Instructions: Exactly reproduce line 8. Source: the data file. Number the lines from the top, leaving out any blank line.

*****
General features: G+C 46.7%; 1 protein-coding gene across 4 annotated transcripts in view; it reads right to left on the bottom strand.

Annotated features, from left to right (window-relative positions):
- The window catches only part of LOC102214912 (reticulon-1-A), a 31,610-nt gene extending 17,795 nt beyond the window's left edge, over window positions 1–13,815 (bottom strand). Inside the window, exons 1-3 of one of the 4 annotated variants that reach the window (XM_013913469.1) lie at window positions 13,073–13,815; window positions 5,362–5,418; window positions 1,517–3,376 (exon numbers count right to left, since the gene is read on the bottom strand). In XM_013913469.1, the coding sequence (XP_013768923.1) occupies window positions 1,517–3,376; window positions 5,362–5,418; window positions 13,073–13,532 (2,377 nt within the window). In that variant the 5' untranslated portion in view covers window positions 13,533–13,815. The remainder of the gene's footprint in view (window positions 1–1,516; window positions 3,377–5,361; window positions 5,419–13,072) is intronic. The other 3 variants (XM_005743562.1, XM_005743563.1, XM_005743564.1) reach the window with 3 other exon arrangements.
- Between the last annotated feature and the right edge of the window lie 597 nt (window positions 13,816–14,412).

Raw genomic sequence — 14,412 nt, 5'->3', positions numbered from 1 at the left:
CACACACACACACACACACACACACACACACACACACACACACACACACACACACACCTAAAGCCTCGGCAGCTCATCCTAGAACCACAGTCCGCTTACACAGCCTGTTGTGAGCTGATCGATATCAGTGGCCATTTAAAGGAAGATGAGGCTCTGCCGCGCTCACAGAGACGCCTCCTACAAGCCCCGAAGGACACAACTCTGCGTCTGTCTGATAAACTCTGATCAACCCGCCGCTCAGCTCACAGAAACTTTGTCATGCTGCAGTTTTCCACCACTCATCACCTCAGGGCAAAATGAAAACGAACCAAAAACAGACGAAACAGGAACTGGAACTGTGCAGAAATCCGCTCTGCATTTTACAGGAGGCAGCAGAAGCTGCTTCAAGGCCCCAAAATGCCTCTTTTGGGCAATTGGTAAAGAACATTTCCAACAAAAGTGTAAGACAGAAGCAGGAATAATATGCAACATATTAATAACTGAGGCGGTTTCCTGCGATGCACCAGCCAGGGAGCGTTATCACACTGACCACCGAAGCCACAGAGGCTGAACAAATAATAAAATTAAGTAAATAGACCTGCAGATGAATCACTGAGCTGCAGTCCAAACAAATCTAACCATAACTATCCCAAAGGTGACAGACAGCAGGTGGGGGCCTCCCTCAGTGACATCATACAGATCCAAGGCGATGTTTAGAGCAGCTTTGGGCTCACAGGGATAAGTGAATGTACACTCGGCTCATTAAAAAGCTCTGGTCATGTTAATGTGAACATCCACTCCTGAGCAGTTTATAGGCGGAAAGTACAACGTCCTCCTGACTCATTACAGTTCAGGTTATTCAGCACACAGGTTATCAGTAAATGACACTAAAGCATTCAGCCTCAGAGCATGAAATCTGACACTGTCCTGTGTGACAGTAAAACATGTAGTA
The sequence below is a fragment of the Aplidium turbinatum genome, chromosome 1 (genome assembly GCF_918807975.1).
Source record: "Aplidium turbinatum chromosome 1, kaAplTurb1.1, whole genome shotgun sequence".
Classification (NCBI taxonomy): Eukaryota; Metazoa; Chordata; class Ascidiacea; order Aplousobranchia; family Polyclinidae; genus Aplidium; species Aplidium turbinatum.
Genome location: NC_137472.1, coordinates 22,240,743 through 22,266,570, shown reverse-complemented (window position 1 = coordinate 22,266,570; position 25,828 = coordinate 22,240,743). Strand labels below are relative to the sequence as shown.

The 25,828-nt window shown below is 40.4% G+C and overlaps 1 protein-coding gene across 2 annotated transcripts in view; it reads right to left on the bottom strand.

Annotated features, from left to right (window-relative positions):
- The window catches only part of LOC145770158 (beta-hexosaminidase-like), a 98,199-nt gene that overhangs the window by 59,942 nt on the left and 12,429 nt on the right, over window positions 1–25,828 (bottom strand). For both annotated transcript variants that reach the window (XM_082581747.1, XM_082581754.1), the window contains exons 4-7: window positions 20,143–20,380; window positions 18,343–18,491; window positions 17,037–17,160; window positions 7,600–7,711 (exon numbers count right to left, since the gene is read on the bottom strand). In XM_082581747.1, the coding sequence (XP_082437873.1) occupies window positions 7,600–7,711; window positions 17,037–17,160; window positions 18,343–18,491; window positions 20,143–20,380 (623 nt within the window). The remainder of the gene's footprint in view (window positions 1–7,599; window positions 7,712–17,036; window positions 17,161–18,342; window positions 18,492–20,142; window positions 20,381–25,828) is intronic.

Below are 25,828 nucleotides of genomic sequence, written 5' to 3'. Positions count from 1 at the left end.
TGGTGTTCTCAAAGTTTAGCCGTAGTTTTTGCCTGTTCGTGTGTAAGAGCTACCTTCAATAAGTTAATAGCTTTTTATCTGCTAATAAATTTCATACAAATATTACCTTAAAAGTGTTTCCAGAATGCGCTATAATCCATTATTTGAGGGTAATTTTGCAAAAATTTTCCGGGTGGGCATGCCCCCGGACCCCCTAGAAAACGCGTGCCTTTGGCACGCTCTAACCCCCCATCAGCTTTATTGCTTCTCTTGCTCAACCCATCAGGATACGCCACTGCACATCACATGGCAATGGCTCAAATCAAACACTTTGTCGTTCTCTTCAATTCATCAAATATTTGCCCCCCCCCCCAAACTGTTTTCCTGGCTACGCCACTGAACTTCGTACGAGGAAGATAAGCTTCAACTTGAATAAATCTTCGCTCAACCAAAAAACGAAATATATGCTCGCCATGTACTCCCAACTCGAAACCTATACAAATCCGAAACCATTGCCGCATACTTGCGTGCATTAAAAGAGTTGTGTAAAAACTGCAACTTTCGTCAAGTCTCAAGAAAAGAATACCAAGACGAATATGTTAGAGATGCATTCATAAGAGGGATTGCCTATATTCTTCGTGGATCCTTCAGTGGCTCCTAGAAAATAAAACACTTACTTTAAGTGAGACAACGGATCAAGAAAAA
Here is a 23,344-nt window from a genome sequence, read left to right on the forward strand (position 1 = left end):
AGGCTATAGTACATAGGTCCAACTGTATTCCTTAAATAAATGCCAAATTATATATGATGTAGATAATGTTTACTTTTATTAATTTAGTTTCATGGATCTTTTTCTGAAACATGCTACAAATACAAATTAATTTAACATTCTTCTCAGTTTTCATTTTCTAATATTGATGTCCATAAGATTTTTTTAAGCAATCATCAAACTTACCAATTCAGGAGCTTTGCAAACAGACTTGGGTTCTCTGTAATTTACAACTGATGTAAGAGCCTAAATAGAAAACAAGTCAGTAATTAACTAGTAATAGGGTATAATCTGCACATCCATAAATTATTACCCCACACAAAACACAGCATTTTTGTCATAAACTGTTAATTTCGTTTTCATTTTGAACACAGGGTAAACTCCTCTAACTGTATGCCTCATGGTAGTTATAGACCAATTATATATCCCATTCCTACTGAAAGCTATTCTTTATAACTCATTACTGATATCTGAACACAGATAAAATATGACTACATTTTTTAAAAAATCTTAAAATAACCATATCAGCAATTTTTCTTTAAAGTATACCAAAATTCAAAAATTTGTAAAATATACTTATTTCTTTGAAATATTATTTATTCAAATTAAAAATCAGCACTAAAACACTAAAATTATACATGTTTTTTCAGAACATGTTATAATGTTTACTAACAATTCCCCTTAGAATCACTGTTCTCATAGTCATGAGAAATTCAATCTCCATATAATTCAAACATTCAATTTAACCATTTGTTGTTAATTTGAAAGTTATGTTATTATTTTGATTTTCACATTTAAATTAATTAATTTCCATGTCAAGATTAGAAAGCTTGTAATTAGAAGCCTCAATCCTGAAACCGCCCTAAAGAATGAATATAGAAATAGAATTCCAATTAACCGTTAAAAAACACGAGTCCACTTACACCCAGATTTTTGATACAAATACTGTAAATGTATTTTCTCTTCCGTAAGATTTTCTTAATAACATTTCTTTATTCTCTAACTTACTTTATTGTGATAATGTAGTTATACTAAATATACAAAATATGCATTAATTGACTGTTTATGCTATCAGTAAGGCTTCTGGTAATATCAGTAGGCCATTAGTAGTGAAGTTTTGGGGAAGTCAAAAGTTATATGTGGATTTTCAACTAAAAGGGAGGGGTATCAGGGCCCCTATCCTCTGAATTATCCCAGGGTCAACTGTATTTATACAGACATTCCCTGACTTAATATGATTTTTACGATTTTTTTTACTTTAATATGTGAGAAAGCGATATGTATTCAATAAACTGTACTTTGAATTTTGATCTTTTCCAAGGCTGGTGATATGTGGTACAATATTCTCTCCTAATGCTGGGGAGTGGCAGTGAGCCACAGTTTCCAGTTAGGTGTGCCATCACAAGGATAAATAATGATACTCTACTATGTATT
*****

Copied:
Source record: "Aplidium turbinatum chromosome 1, kaAplTurb1.1, whole genome shotgun sequence".